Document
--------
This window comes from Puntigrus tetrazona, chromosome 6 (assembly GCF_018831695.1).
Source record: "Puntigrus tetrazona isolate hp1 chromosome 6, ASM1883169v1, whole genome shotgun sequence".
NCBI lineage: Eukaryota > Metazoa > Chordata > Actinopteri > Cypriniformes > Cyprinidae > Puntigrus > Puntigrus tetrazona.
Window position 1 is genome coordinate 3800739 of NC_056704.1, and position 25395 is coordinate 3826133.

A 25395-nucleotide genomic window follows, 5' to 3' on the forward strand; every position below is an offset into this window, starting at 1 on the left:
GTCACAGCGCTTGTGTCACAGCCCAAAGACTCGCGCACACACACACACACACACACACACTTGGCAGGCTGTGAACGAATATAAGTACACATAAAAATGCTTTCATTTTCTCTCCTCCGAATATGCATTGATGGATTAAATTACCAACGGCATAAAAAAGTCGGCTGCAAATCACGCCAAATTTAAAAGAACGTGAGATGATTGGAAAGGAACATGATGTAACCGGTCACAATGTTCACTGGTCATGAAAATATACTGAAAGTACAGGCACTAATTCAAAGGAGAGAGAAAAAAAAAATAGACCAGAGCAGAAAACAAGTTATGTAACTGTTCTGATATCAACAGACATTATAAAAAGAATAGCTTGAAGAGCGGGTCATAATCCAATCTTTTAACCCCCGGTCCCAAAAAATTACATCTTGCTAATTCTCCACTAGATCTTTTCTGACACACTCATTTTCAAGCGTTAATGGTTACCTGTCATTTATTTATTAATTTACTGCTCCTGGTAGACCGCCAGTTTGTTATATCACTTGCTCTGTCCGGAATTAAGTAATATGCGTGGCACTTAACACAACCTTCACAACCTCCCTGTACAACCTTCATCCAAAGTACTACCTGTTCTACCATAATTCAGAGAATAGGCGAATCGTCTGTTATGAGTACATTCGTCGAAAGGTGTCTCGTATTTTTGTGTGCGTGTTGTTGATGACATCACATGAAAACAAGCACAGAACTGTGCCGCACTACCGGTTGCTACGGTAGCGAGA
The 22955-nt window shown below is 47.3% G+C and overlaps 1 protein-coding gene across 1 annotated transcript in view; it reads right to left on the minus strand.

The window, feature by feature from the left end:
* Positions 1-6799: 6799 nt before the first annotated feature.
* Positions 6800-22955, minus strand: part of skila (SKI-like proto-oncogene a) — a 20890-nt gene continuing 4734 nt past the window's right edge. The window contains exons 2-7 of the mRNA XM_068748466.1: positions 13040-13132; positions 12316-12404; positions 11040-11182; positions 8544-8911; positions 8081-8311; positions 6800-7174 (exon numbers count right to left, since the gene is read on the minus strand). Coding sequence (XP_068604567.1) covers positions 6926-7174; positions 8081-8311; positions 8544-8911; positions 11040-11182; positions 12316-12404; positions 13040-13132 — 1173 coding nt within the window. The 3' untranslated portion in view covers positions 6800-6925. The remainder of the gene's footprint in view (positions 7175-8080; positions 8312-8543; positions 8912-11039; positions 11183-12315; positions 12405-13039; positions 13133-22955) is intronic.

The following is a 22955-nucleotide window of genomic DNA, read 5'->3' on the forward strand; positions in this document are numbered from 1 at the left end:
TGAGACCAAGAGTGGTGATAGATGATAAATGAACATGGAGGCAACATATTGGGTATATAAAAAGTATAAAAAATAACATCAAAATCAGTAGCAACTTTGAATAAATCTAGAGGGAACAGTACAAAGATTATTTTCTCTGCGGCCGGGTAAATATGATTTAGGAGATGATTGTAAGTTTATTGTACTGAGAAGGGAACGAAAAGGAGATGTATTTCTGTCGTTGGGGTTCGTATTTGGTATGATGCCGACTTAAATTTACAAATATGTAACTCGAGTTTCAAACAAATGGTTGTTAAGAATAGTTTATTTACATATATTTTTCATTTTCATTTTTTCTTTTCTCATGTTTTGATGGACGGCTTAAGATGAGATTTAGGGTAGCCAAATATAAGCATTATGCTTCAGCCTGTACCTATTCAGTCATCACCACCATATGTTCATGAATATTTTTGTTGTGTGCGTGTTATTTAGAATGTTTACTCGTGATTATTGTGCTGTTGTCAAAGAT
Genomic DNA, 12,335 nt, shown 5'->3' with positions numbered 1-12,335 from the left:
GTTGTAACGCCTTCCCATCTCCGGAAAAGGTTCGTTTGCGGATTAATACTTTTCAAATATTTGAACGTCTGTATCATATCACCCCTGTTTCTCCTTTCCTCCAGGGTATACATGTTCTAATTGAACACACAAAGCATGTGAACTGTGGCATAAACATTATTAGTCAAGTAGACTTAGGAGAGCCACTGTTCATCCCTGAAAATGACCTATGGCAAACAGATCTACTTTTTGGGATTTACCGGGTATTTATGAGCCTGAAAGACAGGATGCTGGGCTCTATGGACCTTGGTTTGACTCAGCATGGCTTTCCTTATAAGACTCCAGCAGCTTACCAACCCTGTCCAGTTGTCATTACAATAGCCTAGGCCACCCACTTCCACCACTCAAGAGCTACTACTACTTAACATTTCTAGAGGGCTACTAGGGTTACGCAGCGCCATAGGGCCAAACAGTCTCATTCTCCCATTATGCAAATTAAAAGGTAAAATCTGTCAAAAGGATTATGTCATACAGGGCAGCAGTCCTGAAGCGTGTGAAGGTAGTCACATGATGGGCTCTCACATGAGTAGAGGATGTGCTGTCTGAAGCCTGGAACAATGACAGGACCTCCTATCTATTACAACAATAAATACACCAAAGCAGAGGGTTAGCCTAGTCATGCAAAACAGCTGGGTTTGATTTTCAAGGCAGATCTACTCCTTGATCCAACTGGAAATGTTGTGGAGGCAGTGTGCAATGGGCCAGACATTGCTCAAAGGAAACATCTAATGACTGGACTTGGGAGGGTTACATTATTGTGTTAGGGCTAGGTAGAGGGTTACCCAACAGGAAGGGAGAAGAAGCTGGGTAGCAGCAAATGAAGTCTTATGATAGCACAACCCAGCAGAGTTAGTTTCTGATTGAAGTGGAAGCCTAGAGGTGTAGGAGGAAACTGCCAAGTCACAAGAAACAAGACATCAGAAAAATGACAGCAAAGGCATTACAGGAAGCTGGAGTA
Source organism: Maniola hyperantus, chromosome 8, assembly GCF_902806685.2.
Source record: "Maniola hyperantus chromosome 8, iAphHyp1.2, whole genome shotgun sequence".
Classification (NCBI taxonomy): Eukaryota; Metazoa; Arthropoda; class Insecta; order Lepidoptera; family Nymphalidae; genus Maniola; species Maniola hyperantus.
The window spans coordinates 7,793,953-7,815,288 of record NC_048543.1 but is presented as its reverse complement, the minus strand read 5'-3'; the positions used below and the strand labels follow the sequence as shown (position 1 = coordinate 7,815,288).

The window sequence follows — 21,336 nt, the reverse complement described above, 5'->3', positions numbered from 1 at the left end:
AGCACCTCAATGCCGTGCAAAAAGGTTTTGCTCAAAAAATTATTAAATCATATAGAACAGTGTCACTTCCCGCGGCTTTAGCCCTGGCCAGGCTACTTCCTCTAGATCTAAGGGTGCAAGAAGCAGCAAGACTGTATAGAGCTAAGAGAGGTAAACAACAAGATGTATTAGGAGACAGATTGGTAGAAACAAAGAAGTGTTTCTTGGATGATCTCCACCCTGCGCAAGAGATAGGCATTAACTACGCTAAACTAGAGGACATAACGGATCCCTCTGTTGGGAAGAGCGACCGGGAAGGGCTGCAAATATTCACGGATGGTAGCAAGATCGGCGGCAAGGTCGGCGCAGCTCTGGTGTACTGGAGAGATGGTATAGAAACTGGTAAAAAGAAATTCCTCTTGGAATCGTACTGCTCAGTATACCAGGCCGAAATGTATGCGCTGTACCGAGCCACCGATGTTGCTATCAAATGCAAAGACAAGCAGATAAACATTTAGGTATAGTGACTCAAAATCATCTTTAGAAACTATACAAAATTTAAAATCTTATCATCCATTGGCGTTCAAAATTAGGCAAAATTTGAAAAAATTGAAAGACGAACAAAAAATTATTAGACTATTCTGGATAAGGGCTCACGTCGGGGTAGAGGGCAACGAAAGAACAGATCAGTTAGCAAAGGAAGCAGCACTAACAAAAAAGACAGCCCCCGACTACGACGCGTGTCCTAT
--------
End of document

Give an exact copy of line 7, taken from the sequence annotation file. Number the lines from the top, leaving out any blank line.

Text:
The 22955-nt window shown below is 47.3% G+C and overlaps 1 protein-coding gene across 1 annotated transcript in view; it reads right to left on the minus strand.